Characterising water sensitive cities through inquiry-based learning systems

Shelton, M. R.; Bos, J. J.; Collins, K. B; Ison, R. L. and Iaquinto, B. L. (2022). Characterising water sensitive cities through inquiry-based learning systems. Australasian Journal of Water Resources (Early Access).

DOI: https://doi.org/10.1080/13241583.2022.2076300

Abstract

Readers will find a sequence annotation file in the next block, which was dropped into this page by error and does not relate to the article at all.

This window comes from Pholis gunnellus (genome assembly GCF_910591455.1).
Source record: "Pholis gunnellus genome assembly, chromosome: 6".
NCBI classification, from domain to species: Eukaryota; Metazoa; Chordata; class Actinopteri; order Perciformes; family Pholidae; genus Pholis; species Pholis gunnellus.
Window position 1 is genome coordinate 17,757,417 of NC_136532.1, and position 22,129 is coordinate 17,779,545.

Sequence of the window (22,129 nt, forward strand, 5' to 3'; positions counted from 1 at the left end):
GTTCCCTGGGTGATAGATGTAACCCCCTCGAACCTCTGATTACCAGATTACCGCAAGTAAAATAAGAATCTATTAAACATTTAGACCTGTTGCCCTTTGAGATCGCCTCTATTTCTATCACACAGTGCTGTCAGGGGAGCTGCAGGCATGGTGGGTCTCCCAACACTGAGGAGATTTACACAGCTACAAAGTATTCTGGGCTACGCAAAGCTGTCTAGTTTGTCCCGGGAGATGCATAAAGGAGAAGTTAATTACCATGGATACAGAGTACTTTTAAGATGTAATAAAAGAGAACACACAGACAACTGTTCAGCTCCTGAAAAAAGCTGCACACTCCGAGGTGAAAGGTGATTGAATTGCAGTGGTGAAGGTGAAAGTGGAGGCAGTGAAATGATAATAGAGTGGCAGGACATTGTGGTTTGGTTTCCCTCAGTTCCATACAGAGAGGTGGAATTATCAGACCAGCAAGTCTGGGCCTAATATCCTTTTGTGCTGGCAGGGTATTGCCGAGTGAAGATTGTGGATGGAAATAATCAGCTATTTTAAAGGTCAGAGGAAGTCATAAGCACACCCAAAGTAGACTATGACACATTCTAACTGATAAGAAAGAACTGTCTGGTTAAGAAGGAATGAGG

Transitioning to water sensitive cities in Australia is necessary for creating urban areas that are resilient to natural disasters, water shortages and climate change. But how to transform existing urban centres into water sensitive cities remains a difficult prospect, as their situations are characterised by complexity. In this paper we report research to enable systemic-transformations praxis. We brought together water practitioners from various sectors for a number of systemic inquiry events across five cities to understand what was required to begin a transition to water sensitive cities in Australia. Using an approach influenced by systemic innovation, we purposefully designed an inquiry-based learning system to initiate changes in understandings and practices amongst participants. Critically, our learning system design made scientific knowledge available for interpretation, internalisation and contestation, by practitioners in different contexts. The workshops led to identification of characteristics of water sensitive cities; relevant issues and opportunities; and commitments and constraints to action constituting a baseline data set for future evaluation of progress. Transitioning to water sensitive cities requires a combination of leadership, a supportive institutional-sectoral environment, practical implementation of technologies in social contexts and increased collaboration involving knowledge coproduction across disciplines and sectors. Systemic inquiry methods lend themselves to revealing the socially constructed nature of urban water as hybrids of the technical, natural and social. Despite some limitations, our approach enhanced institutional innovation and investment and offers insights into future research and planning for enabling systemic-transformations praxis in multiple sectors and contexts.

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